Answer: How to install a generator interlock kit and inlet is explained below in detail with photos. A generator interlock kit is excellent if you want to supply temporary power to your entire circuit breaker panel and can be an economical choice compared to installing a separate external transfer switch.
The interlock kit and generator inlet can be installed before you purchase a portable generator. However, it is a good idea to test the interlock kit and inlet before you have a loss of power to your home. You can rent or borrow a portable generator for that.
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Below are step-by-step photos depicting a main breaker interlock kit installation on an older Cutler Hammer main circuit breaker panel. There are also photos and details of the power inlet installation, which is how the temporary generator power is supplied to the existing main electrical panel.
Table of Contents:
- Getting the Permit for the Interlock Kit Installation
- Planning the Interlock Kit Installation
- Installing the Power Inlet
- Installing the Generator Circuit Breaker
- Mounting the Interlock Kit
Before installing an interlock kit on your main electrical panel, you should obtain an electrical permit from your town’s building department. Submit a copy of the interlock kit installation instructions with your permit application.
In addition, I always write a short “Scope of Work” and include that with my permit applications so that the inspector clearly understands the work being done beforehand. The scope of work is no longer than one page and includes details of the work to be done and the materials used. I also include the location of the main electrical panel and the generator inlet.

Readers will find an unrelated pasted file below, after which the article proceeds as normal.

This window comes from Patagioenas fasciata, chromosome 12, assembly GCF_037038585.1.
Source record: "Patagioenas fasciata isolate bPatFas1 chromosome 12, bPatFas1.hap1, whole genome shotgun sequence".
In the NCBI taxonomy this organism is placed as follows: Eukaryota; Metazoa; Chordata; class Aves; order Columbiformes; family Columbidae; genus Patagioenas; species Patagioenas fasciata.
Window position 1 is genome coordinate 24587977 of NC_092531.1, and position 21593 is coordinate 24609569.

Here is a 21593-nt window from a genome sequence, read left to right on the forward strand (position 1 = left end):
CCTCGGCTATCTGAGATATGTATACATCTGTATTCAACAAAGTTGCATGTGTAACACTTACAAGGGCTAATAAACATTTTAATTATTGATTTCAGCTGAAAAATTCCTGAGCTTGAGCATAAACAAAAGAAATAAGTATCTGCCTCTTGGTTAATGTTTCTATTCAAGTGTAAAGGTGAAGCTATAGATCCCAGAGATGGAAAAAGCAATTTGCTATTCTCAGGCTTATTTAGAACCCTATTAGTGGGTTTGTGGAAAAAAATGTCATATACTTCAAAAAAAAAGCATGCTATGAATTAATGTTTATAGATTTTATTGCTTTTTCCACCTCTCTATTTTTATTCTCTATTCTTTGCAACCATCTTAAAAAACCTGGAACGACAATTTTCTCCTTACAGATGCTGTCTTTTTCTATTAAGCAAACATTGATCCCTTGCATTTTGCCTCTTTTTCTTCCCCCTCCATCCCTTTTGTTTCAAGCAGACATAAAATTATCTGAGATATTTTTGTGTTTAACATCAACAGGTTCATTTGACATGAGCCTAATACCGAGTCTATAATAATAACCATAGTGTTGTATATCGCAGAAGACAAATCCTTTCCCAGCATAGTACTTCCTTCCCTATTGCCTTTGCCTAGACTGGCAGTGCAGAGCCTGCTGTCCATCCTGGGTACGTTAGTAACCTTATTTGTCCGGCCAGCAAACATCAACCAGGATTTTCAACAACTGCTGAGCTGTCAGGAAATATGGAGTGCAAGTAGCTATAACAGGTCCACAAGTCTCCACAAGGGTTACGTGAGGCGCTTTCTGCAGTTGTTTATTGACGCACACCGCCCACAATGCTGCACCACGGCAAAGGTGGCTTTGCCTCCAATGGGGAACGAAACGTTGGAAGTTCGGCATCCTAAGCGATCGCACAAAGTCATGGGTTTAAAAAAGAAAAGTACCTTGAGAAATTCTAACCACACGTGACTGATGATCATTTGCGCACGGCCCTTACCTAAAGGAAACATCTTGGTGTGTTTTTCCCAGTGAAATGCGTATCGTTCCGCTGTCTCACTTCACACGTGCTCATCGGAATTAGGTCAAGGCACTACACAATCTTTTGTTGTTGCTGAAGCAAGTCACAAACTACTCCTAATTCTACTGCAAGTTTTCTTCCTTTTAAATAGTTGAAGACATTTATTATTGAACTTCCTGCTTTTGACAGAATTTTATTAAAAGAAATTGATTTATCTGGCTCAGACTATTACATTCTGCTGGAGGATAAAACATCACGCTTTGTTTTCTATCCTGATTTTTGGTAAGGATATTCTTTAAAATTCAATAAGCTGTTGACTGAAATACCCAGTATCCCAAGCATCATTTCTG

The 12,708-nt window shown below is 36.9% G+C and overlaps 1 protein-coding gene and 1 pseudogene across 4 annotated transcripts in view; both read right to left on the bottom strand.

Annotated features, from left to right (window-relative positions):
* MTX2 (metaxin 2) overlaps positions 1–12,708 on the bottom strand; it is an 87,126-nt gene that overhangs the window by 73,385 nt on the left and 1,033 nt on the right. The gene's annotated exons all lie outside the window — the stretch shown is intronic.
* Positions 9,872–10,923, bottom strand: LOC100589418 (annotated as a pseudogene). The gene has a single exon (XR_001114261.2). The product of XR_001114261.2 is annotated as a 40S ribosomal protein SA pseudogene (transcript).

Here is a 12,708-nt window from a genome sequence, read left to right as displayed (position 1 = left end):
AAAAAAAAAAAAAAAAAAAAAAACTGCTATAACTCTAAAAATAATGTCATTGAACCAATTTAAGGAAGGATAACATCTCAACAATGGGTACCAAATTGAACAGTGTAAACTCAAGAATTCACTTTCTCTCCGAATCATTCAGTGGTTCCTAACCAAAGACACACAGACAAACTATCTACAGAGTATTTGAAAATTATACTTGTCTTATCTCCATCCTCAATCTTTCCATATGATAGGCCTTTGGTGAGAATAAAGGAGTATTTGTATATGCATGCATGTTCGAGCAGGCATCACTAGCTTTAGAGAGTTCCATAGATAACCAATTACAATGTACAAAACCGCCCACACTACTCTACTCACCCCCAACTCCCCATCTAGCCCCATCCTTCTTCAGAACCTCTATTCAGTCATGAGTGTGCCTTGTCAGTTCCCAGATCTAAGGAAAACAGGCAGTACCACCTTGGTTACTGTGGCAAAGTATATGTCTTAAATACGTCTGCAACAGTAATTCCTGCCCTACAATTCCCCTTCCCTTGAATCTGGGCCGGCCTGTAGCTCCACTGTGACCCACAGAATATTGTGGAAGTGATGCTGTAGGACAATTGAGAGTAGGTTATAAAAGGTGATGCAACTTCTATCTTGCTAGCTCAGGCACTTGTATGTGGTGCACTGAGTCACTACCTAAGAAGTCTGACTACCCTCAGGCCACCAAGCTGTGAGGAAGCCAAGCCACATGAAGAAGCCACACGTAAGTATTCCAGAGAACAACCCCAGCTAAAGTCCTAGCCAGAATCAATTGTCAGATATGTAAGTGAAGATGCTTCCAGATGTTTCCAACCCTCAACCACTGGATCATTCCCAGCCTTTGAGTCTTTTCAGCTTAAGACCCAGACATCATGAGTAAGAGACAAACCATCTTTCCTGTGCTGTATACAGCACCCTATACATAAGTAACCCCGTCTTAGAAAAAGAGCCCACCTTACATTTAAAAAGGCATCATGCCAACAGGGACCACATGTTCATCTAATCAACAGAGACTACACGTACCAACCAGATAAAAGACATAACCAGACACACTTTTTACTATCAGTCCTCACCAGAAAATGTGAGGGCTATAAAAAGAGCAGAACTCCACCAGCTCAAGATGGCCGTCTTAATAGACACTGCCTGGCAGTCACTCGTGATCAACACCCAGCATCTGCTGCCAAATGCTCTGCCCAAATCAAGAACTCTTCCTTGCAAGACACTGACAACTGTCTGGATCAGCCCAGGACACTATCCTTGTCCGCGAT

For the installation depicted below, I submitted documentation about the interlock kit, the PB30 generator inlet, and my application for an electrical permit for this job. I also made a simple drawing depicting the location of the generator inlet in relation to the basement electrical panel.
Furnishing this information is helpful for the electrical inspector and lets them know if it looks like it will be code compliant. It is better to find out beforehand if the job will pass inspection rather than fail inspection after completion.
For example, on one of my permit applications in one town, I submitted the name of the interlock kit I planned to use. The inspector contacted me and said that particular interlock kit was not approved for installation in my state. That saved me from having to do the installation over.
When the work is completed, you will arrange for an electrical inspector to review the job to ensure it complies with the electrical code. This is very important to ensure that your installation is safe and not hazardous to someone connecting the generator during a power outage.
You should first plan your safety while installing a generator interlock kit. Use proper tools. Use the correct size ladder instead of standing on a chair, crate, or bucket. Gloves protect your hands, but you should also protect your eyes. Remove all jewelry and your watch. Wear steel-toe work boots. Tie back long hair.
If you are uncomfortable working around live electrical parts, hire a professional licensed electrical contractor. See my safety page for more information about working safely.
If you are shutting off the power while doing this work, I recommend wearing a headlamp.
Above is what the Cutler Hammer circuit breaker panel looked like before installing the interlock kit. Fortunately, there were five available spaces in this 30-circuit panel. The interlock kit for this particular Cutler Hammer panel requires three spaces on the top right.
To install a main breaker interlock kit, you will need a few extra spaces in your main electrical panel as a two-pole 30 amp or two-pole 50 amp circuit breaker will need to be installed adjacent to the main breaker.
The new two-pole breaker will be connected to the incoming power from the portable generator. Usually, two or three spaces are required for the generator’s two-pole circuit breaker.